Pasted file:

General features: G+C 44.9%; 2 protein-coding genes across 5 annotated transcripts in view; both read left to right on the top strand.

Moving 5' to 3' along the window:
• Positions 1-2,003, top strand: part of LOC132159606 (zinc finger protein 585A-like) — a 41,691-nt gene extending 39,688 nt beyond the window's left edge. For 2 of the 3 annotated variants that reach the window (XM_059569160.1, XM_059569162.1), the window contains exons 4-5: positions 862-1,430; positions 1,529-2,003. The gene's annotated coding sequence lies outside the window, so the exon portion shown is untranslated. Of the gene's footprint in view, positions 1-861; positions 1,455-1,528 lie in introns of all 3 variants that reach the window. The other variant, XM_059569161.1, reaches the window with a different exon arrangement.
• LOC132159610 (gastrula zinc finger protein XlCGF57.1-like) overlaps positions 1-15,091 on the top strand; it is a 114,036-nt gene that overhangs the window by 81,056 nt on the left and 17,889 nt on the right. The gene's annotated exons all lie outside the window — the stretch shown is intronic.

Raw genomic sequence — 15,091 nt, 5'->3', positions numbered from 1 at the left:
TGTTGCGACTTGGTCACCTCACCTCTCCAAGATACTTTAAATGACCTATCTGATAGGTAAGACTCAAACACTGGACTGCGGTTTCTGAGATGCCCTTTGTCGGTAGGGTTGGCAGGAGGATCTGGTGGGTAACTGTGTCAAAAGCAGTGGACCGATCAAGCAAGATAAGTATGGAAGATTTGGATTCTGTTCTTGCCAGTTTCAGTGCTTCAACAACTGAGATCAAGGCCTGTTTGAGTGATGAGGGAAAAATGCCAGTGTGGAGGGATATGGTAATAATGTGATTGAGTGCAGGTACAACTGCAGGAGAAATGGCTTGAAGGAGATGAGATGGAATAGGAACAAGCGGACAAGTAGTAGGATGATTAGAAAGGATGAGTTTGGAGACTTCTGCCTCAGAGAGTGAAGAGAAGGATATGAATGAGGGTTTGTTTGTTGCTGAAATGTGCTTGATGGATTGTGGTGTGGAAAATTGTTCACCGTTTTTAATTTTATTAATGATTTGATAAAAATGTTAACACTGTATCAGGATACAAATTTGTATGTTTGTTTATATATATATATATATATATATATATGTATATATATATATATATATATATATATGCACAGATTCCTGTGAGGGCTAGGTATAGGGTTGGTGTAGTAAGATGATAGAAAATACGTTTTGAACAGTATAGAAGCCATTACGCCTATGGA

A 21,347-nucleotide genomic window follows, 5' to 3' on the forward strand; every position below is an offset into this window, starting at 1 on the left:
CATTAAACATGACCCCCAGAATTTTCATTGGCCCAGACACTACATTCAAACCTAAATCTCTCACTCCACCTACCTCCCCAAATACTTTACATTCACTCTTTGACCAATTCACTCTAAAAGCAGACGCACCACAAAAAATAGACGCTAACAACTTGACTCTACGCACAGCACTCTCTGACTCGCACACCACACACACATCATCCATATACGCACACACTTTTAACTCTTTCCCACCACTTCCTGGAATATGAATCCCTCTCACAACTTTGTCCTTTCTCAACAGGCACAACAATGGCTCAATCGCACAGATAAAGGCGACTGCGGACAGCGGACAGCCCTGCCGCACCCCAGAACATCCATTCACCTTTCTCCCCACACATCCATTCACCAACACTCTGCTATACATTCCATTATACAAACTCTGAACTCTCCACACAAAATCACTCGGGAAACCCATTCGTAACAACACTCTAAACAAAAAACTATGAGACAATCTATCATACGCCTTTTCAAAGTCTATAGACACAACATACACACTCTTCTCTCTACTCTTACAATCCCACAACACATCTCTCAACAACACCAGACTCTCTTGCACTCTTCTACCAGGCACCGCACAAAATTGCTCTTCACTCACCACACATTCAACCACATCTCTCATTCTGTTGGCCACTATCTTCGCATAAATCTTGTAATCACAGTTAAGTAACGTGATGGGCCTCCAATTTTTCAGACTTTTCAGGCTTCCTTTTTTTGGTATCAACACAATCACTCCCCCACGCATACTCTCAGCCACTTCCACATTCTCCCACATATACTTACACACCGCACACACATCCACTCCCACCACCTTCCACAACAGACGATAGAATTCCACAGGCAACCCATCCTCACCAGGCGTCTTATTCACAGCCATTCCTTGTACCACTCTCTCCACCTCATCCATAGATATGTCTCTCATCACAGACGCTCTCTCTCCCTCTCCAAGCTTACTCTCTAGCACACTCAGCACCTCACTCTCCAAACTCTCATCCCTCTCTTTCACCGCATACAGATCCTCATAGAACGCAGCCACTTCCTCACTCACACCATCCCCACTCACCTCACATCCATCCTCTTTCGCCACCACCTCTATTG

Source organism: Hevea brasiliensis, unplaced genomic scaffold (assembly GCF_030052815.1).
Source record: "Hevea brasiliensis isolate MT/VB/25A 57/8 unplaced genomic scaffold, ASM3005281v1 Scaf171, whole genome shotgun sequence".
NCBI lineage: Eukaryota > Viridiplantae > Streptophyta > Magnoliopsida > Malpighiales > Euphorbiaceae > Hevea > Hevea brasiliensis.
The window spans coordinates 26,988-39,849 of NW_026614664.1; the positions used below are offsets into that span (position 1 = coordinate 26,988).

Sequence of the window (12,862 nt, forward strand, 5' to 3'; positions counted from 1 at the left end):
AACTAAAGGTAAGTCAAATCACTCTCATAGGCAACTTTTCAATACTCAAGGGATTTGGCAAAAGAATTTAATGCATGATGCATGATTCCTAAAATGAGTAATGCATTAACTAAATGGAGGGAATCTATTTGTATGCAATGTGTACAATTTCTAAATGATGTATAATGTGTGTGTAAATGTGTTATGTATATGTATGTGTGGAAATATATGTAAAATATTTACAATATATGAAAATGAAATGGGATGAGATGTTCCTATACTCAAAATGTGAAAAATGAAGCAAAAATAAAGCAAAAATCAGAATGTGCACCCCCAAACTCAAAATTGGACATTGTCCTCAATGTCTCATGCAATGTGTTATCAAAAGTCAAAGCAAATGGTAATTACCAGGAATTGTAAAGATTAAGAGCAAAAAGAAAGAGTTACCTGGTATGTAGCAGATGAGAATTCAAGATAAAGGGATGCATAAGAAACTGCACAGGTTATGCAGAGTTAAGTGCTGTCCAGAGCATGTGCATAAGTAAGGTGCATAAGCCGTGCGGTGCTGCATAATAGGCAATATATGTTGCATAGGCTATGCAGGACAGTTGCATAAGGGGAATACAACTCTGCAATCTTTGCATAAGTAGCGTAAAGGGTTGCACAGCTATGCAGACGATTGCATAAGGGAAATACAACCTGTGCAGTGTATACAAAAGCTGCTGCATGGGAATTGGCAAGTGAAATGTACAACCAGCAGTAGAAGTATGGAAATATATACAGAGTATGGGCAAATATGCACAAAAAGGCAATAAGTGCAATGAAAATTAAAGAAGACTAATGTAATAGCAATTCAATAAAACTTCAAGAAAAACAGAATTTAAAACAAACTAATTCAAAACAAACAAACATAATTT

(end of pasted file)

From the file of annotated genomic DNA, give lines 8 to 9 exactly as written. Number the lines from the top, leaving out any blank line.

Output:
CATTAAACATGACCCCCAGAATTTTCATTGGCCCAGACACTACATTCAAACCTAAATCTCTCACTCCACCTACCTCCCCAAATACTTTACATTCACTCTTTGACCAATTCACTCTAAAAGCAGACGCACCACAAAAAATAGACGCTAACAACTTGACTCTACGCACAGCACTCTCTGACTCGCACACCACACACACATCATCCATATACGCACACACTTTTAACTCTTTCCCACCACTTCCTGGAATATGAATCCCTCTCACAACTTTGTCCTTTCTCAACAGGCACAACAATGGCTCAATCGCACAGATAAAGGCGACTGCGGACAGCGGACAGCCCTGCCGCACCCCAGAACATCCATTCACCTTTCTCCCCACACATCCATTCACCAACACTCTGCTATACATTCCATTATACAAACTCTGAACTCTCCACACAAAATCACTCGGGAAACCCATTCGTAACAACACTCTAAACAAAAAACTATGAGACAATCTATCATACGCCTTTTCAAAGTCTATAGACACAACATACACACTCTTCTCTCTACTCTTACAATCCCACAACACATCTCTCAACAACACCAGACTCTCTTGCACTCTTCTACCAGGCACCGCACAAAATTGCTCTTCACTCACCACACATTCAACCACATCTCTCATTCTGTTGGCCACTATCTTCGCATAAATCTTGTAATCACAGTTAAGTAACGTGATGGGCCTCCAATTTTTCAGACTTTTCAGGCTTCCTTTTTTTGGTATCAACACAATCACTCCCCCACGCATACTCTCAGCCACTTCCACATTCTCCCACATATACTTACACACCGCACACACATCCACTCCCACCACCTTCCACAACAGACGATAGAATTCCACAGGCAACCCATCCTCACCAGGCGTCTTATTCACAGCCATTCCTTGTACCACTCTCTCCACCTCATCCATAGATATGTCTCTCATCACAGACGCTCTCTCTCCCTCTCCAAGCTTACTCTCTAGCACACTCAGCACCTCACTCTCCAAACTCTCATCCCTCTCTTTCACCGCATACAGATCCTCATAGAACGCAGCCACTTCCTCACTCACACCATCCCCACTCACCTCACATCCATCCTCTTTCGCCACCACCTCTATTG

Source organism: Hevea brasiliensis, unplaced genomic scaffold (assembly GCF_030052815.1).